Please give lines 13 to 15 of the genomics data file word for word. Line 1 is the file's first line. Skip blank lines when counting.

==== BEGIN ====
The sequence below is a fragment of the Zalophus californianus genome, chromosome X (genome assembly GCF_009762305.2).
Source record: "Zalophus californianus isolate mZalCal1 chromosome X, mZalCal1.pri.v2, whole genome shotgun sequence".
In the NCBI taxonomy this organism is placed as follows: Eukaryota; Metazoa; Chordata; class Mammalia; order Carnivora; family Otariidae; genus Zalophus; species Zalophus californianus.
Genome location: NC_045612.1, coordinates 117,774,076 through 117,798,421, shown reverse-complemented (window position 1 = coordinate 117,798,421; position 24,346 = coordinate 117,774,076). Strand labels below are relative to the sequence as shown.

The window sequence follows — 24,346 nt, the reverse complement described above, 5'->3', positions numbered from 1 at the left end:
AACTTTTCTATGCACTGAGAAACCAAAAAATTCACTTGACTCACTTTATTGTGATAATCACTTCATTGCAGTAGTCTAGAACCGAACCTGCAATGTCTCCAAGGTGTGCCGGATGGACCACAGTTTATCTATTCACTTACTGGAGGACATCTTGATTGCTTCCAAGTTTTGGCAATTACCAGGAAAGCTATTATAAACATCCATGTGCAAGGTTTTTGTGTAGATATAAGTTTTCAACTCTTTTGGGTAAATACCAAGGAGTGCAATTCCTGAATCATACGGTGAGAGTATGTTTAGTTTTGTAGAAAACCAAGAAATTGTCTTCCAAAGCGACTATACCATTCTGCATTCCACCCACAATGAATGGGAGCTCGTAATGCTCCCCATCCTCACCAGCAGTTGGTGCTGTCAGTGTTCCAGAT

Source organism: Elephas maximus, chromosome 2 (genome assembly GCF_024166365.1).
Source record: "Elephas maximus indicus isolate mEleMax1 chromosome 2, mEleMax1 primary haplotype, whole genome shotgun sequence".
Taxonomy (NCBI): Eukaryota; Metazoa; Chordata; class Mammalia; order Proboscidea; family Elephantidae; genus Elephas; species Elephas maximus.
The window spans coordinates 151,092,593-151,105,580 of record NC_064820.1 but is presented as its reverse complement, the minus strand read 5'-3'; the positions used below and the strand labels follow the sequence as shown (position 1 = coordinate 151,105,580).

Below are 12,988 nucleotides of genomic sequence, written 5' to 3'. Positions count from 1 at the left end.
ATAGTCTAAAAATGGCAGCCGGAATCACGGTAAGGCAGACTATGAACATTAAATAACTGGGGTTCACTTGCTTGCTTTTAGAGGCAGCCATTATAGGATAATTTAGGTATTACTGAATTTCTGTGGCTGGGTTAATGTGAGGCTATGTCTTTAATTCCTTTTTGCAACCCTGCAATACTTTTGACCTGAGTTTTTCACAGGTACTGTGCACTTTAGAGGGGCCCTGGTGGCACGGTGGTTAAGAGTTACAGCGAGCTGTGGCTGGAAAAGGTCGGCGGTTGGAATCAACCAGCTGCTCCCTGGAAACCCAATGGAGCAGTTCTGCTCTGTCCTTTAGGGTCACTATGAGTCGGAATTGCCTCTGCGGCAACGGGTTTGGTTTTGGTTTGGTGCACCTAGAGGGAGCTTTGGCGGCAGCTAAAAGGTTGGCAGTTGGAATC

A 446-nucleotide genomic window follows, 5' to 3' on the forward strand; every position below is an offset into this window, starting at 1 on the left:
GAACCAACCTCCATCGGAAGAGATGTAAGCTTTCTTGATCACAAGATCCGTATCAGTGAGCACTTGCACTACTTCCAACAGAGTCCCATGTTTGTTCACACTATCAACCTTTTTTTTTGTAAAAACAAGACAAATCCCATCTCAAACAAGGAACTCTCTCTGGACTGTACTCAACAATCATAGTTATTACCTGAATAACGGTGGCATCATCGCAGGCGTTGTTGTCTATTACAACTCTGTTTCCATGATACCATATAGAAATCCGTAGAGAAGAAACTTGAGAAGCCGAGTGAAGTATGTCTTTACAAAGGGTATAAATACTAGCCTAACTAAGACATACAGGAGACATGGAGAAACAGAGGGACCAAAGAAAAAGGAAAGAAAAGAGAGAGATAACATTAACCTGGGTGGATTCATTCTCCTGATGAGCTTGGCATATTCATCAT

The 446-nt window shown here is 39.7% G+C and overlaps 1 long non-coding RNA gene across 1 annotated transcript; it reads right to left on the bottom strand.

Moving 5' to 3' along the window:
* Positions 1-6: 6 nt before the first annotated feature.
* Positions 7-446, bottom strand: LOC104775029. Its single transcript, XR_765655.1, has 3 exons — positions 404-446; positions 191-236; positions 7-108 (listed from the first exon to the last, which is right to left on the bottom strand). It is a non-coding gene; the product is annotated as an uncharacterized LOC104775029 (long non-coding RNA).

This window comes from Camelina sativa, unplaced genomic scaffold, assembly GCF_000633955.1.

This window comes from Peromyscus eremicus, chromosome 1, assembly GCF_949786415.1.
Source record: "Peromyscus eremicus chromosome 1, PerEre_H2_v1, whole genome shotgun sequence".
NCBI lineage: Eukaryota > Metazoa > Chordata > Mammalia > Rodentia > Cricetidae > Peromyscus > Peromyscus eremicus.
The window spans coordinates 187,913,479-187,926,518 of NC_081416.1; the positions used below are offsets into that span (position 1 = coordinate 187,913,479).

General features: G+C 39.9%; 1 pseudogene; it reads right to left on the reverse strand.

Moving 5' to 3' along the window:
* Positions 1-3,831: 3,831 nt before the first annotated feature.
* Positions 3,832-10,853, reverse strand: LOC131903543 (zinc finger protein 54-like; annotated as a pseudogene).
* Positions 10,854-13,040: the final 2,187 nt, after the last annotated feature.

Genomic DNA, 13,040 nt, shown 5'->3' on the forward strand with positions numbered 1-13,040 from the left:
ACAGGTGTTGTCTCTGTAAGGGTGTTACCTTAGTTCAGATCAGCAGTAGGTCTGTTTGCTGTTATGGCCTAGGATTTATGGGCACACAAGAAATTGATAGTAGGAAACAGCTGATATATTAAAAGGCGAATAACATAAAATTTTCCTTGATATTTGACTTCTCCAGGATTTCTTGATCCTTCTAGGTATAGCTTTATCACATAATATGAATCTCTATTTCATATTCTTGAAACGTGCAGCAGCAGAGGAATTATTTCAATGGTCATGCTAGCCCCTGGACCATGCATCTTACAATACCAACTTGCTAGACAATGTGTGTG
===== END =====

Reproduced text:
A 446-nucleotide genomic window follows, 5' to 3' on the forward strand; every position below is an offset into this window, starting at 1 on the left:
GAACCAACCTCCATCGGAAGAGATGTAAGCTTTCTTGATCACAAGATCCGTATCAGTGAGCACTTGCACTACTTCCAACAGAGTCCCATGTTTGTTCACACTATCAACCTTTTTTTTTGTAAAAACAAGACAAATCCCATCTCAAACAAGGAACTCTCTCTGGACTGTACTCAACAATCATAGTTATTACCTGAATAACGGTGGCATCATCGCAGGCGTTGTTGTCTATTACAACTCTGTTTCCATGATACCATATAGAAATCCGTAGAGAAGAAACTTGAGAAGCCGAGTGAAGTATGTCTTTACAAAGGGTATAAATACTAGCCTAACTAAGACATACAGGAGACATGGAGAAACAGAGGGACCAAAGAAAAAGGAAAGAAAAGAGAGAGATAACATTAACCTGGGTGGATTCATTCTCCTGATGAGCTTGGCATATTCATCAT

The 446-nt window shown here is 39.7% G+C and overlaps 1 long non-coding RNA gene across 1 annotated transcript; it reads right to left on the bottom strand.